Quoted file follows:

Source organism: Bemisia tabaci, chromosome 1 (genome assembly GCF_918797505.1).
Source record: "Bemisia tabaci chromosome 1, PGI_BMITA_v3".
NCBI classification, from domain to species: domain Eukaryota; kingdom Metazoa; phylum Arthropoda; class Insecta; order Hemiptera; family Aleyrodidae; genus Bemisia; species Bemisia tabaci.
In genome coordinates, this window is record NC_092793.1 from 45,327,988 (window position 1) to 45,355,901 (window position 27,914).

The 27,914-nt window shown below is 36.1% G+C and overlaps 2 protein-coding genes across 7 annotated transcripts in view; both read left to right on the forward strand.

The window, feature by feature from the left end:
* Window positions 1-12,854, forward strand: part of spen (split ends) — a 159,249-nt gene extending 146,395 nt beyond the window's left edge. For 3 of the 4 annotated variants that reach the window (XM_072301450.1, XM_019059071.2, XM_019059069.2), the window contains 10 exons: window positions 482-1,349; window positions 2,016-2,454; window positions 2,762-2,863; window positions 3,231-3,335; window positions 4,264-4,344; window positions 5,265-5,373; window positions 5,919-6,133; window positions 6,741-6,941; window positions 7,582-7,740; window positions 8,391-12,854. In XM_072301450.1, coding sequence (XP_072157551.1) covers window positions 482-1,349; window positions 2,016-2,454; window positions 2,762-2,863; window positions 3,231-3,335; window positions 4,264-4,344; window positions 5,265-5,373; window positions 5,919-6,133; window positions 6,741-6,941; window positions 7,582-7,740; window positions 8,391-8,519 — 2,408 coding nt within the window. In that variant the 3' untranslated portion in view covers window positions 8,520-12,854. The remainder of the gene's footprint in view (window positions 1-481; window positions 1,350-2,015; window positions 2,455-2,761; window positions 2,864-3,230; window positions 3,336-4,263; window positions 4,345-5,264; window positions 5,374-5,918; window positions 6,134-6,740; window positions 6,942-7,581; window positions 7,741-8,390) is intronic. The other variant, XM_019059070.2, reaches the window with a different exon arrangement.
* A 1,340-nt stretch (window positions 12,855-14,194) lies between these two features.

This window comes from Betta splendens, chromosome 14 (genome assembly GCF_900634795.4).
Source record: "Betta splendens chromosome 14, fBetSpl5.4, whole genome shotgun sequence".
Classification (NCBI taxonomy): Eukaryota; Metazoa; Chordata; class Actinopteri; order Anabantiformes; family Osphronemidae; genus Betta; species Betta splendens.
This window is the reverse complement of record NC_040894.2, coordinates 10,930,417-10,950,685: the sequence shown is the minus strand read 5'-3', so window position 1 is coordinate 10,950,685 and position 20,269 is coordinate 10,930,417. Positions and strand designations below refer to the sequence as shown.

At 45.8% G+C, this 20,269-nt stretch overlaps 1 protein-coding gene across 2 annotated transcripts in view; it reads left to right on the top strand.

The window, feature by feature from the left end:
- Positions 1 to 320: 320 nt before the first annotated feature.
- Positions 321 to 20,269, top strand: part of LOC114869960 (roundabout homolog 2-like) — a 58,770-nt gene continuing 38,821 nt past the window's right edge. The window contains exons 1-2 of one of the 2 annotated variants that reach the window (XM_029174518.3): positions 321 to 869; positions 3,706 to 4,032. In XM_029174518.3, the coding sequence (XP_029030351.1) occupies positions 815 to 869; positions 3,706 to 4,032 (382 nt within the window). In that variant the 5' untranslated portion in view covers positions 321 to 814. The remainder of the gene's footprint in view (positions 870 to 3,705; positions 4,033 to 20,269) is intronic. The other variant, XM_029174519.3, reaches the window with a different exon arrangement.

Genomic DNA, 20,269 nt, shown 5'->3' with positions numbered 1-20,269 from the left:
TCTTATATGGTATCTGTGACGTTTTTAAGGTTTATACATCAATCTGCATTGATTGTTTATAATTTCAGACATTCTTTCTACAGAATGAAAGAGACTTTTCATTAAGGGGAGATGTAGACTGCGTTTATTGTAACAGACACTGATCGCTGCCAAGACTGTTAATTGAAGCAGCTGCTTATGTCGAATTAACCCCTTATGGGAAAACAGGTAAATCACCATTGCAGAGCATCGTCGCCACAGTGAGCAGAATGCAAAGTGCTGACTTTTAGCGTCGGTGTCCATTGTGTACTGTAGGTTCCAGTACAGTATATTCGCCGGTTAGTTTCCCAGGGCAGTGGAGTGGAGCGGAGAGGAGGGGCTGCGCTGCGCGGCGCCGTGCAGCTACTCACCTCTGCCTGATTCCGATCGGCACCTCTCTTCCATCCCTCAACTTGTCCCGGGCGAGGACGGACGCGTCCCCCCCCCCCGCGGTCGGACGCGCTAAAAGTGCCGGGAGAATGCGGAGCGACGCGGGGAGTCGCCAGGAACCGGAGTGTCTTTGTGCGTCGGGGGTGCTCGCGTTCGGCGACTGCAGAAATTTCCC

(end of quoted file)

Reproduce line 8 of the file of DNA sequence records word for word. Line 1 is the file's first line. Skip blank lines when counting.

* A 1,340-nt stretch (window positions 12,855-14,194) lies between these two features.